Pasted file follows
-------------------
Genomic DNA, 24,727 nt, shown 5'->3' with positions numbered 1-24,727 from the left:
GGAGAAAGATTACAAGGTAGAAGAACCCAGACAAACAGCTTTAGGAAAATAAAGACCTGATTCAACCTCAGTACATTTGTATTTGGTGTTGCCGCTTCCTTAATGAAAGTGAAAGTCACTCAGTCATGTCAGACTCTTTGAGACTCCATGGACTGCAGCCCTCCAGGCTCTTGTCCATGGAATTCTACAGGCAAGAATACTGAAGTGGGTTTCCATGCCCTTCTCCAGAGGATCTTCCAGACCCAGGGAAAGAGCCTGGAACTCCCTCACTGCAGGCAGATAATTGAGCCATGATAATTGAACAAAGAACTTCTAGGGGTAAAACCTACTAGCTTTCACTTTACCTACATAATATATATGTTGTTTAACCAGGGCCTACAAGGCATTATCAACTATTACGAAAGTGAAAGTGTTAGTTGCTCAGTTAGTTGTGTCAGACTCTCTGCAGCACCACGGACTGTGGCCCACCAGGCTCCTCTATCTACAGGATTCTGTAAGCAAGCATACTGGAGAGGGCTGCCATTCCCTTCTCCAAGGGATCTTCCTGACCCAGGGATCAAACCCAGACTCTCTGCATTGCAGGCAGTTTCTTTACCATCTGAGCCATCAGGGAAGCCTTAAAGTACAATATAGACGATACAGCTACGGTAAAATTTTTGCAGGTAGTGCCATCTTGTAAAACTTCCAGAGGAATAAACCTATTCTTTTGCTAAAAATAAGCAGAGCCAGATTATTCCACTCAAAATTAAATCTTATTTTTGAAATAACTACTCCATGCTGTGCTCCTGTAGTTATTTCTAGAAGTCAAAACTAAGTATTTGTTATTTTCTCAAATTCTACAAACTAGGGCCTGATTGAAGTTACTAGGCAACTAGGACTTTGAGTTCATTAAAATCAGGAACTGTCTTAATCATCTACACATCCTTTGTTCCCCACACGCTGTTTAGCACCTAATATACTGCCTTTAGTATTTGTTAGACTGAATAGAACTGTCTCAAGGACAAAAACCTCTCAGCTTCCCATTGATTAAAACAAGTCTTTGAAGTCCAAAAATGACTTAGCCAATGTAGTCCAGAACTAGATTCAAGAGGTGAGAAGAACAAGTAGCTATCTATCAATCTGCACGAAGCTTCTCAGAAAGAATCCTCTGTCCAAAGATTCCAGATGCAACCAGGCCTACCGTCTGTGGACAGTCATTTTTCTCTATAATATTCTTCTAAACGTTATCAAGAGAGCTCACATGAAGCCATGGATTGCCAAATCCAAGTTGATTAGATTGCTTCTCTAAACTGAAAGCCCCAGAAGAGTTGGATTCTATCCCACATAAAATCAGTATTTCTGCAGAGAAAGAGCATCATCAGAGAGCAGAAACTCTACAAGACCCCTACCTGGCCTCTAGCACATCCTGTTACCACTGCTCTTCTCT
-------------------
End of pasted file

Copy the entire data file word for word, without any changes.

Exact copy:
Genomic DNA, 24,727 nt, shown 5'->3' with positions numbered 1-24,727 from the left:
GGAGAAAGATTACAAGGTAGAAGAACCCAGACAAACAGCTTTAGGAAAATAAAGACCTGATTCAACCTCAGTACATTTGTATTTGGTGTTGCCGCTTCCTTAATGAAAGTGAAAGTCACTCAGTCATGTCAGACTCTTTGAGACTCCATGGACTGCAGCCCTCCAGGCTCTTGTCCATGGAATTCTACAGGCAAGAATACTGAAGTGGGTTTCCATGCCCTTCTCCAGAGGATCTTCCAGACCCAGGGAAAGAGCCTGGAACTCCCTCACTGCAGGCAGATAATTGAGCCATGATAATTGAACAAAGAACTTCTAGGGGTAAAACCTACTAGCTTTCACTTTACCTACATAATATATATGTTGTTTAACCAGGGCCTACAAGGCATTATCAACTATTACGAAAGTGAAAGTGTTAGTTGCTCAGTTAGTTGTGTCAGACTCTCTGCAGCACCACGGACTGTGGCCCACCAGGCTCCTCTATCTACAGGATTCTGTAAGCAAGCATACTGGAGAGGGCTGCCATTCCCTTCTCCAAGGGATCTTCCTGACCCAGGGATCAAACCCAGACTCTCTGCATTGCAGGCAGTTTCTTTACCATCTGAGCCATCAGGGAAGCCTTAAAGTACAATATAGACGATACAGCTACGGTAAAATTTTTGCAGGTAGTGCCATCTTGTAAAACTTCCAGAGGAATAAACCTATTCTTTTGCTAAAAATAAGCAGAGCCAGATTATTCCACTCAAAATTAAATCTTATTTTTGAAATAACTACTCCATGCTGTGCTCCTGTAGTTATTTCTAGAAGTCAAAACTAAGTATTTGTTATTTTCTCAAATTCTACAAACTAGGGCCTGATTGAAGTTACTAGGCAACTAGGACTTTGAGTTCATTAAAATCAGGAACTGTCTTAATCATCTACACATCCTTTGTTCCCCACACGCTGTTTAGCACCTAATATACTGCCTTTAGTATTTGTTAGACTGAATAGAACTGTCTCAAGGACAAAAACCTCTCAGCTTCCCATTGATTAAAACAAGTCTTTGAAGTCCAAAAATGACTTAGCCAATGTAGTCCAGAACTAGATTCAAGAGGTGAGAAGAACAAGTAGCTATCTATCAATCTGCACGAAGCTTCTCAGAAAGAATCCTCTGTCCAAAGATTCCAGATGCAACCAGGCCTACCGTCTGTGGACAGTCATTTTTCTCTATAATATTCTTCTAAACGTTATCAAGAGAGCTCACATGAAGCCATGGATTGCCAAATCCAAGTTGATTAGATTGCTTCTCTAAACTGAAAGCCCCAGAAGAGTTGGATTCTATCCCACATAAAATCAGTATTTCTGCAGAGAAAGAGCATCATCAGAGAGCAGAAACTCTACAAGACCCCTACCTGGCCTCTAGCACATCCTGTTACCACTGCTCTTCTCT